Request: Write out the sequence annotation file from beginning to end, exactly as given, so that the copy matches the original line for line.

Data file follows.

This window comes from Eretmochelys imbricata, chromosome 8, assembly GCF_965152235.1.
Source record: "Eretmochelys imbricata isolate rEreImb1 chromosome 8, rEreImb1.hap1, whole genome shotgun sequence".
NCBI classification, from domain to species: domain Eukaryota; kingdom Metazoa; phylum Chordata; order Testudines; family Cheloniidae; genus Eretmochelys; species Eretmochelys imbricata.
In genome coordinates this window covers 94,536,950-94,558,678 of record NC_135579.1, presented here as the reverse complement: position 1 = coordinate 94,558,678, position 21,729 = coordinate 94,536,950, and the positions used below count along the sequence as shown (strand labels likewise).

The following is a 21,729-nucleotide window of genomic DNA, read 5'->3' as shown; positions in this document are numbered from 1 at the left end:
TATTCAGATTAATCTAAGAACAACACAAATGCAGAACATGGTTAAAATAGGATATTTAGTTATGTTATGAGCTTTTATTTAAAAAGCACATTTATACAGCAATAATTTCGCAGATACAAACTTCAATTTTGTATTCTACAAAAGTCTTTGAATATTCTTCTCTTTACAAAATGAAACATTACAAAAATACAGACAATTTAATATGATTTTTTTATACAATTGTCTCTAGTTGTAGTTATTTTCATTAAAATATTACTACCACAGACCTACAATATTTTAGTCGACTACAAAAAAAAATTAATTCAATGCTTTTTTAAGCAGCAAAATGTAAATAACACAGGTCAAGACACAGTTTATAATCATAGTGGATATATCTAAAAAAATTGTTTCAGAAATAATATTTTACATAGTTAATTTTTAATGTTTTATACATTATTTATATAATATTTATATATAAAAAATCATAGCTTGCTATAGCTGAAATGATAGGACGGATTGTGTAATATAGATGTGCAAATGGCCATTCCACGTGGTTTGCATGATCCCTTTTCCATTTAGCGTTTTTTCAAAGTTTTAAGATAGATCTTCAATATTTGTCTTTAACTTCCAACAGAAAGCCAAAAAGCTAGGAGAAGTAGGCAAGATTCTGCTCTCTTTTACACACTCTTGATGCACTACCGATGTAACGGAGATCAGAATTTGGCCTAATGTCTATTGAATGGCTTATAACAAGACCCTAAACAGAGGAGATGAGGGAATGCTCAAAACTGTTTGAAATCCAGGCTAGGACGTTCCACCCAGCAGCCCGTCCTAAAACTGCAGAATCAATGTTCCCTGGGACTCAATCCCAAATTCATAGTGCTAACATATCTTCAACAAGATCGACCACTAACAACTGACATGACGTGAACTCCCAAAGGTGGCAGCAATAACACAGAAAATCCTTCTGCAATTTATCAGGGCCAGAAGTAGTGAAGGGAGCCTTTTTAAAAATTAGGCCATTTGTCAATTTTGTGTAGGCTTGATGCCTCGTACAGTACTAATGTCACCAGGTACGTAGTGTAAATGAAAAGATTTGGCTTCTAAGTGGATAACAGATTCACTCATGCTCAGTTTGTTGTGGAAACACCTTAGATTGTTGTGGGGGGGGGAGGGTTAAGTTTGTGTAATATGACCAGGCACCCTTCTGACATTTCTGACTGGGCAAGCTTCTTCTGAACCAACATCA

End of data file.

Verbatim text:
This window comes from Eretmochelys imbricata, chromosome 8, assembly GCF_965152235.1.
Source record: "Eretmochelys imbricata isolate rEreImb1 chromosome 8, rEreImb1.hap1, whole genome shotgun sequence".
NCBI classification, from domain to species: domain Eukaryota; kingdom Metazoa; phylum Chordata; order Testudines; family Cheloniidae; genus Eretmochelys; species Eretmochelys imbricata.
In genome coordinates this window covers 94,536,950-94,558,678 of record NC_135579.1, presented here as the reverse complement: position 1 = coordinate 94,558,678, position 21,729 = coordinate 94,536,950, and the positions used below count along the sequence as shown (strand labels likewise).

The following is a 21,729-nucleotide window of genomic DNA, read 5'->3' as shown; positions in this document are numbered from 1 at the left end:
TATTCAGATTAATCTAAGAACAACACAAATGCAGAACATGGTTAAAATAGGATATTTAGTTATGTTATGAGCTTTTATTTAAAAAGCACATTTATACAGCAATAATTTCGCAGATACAAACTTCAATTTTGTATTCTACAAAAGTCTTTGAATATTCTTCTCTTTACAAAATGAAACATTACAAAAATACAGACAATTTAATATGATTTTTTTATACAATTGTCTCTAGTTGTAGTTATTTTCATTAAAATATTACTACCACAGACCTACAATATTTTAGTCGACTACAAAAAAAAATTAATTCAATGCTTTTTTAAGCAGCAAAATGTAAATAACACAGGTCAAGACACAGTTTATAATCATAGTGGATATATCTAAAAAAATTGTTTCAGAAATAATATTTTACATAGTTAATTTTTAATGTTTTATACATTATTTATATAATATTTATATATAAAAAATCATAGCTTGCTATAGCTGAAATGATAGGACGGATTGTGTAATATAGATGTGCAAATGGCCATTCCACGTGGTTTGCATGATCCCTTTTCCATTTAGCGTTTTTTCAAAGTTTTAAGATAGATCTTCAATATTTGTCTTTAACTTCCAACAGAAAGCCAAAAAGCTAGGAGAAGTAGGCAAGATTCTGCTCTCTTTTACACACTCTTGATGCACTACCGATGTAACGGAGATCAGAATTTGGCCTAATGTCTATTGAATGGCTTATAACAAGACCCTAAACAGAGGAGATGAGGGAATGCTCAAAACTGTTTGAAATCCAGGCTAGGACGTTCCACCCAGCAGCCCGTCCTAAAACTGCAGAATCAATGTTCCCTGGGACTCAATCCCAAATTCATAGTGCTAACATATCTTCAACAAGATCGACCACTAACAACTGACATGACGTGAACTCCCAAAGGTGGCAGCAATAACACAGAAAATCCTTCTGCAATTTATCAGGGCCAGAAGTAGTGAAGGGAGCCTTTTTAAAAATTAGGCCATTTGTCAATTTTGTGTAGGCTTGATGCCTCGTACAGTACTAATGTCACCAGGTACGTAGTGTAAATGAAAAGATTTGGCTTCTAAGTGGATAACAGATTCACTCATGCTCAGTTTGTTGTGGAAACACCTTAGATTGTTGTGGGGGGGGGAGGGTTAAGTTTGTGTAATATGACCAGGCACCCTTCTGACATTTCTGACTGGGCAAGCTTCTTCTGAACCAACATCA